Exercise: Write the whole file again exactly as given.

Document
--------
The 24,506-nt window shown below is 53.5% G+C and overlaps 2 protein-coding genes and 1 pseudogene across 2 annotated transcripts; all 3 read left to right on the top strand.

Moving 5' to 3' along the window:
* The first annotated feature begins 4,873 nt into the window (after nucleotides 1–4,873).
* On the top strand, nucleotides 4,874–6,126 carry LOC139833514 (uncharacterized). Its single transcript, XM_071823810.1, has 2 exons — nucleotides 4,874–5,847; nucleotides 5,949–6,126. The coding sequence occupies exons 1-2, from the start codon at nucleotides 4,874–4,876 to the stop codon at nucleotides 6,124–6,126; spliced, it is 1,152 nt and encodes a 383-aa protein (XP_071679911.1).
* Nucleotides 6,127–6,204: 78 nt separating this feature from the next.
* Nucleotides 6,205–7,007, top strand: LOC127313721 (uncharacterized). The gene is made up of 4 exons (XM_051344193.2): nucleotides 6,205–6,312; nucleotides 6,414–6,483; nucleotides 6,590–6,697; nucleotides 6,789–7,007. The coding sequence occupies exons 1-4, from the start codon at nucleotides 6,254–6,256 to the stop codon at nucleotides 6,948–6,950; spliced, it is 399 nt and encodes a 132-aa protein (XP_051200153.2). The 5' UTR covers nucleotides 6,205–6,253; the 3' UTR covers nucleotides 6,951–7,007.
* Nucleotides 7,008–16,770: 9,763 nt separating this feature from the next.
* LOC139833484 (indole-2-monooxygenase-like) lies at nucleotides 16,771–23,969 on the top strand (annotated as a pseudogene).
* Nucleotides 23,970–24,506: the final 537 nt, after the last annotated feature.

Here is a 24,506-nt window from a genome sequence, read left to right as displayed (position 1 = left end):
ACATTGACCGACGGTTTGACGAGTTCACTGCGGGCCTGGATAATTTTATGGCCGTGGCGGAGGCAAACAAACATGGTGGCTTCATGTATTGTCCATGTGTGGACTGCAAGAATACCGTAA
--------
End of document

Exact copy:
The 24,506-nt window shown below is 53.5% G+C and overlaps 2 protein-coding genes and 1 pseudogene across 2 annotated transcripts; all 3 read left to right on the top strand.

Moving 5' to 3' along the window:
* The first annotated feature begins 4,873 nt into the window (after nucleotides 1–4,873).
* On the top strand, nucleotides 4,874–6,126 carry LOC139833514 (uncharacterized). Its single transcript, XM_071823810.1, has 2 exons — nucleotides 4,874–5,847; nucleotides 5,949–6,126. The coding sequence occupies exons 1-2, from the start codon at nucleotides 4,874–4,876 to the stop codon at nucleotides 6,124–6,126; spliced, it is 1,152 nt and encodes a 383-aa protein (XP_071679911.1).
* Nucleotides 6,127–6,204: 78 nt separating this feature from the next.
* Nucleotides 6,205–7,007, top strand: LOC127313721 (uncharacterized). The gene is made up of 4 exons (XM_051344193.2): nucleotides 6,205–6,312; nucleotides 6,414–6,483; nucleotides 6,590–6,697; nucleotides 6,789–7,007. The coding sequence occupies exons 1-4, from the start codon at nucleotides 6,254–6,256 to the stop codon at nucleotides 6,948–6,950; spliced, it is 399 nt and encodes a 132-aa protein (XP_051200153.2). The 5' UTR covers nucleotides 6,205–6,253; the 3' UTR covers nucleotides 6,951–7,007.
* Nucleotides 7,008–16,770: 9,763 nt separating this feature from the next.
* LOC139833484 (indole-2-monooxygenase-like) lies at nucleotides 16,771–23,969 on the top strand (annotated as a pseudogene).
* Nucleotides 23,970–24,506: the final 537 nt, after the last annotated feature.

Here is a 24,506-nt window from a genome sequence, read left to right as displayed (position 1 = left end):
ACATTGACCGACGGTTTGACGAGTTCACTGCGGGCCTGGATAATTTTATGGCCGTGGCGGAGGCAAACAAACATGGTGGCTTCATGTATTGTCCATGTGTGGACTGCAAGAATACCGTAA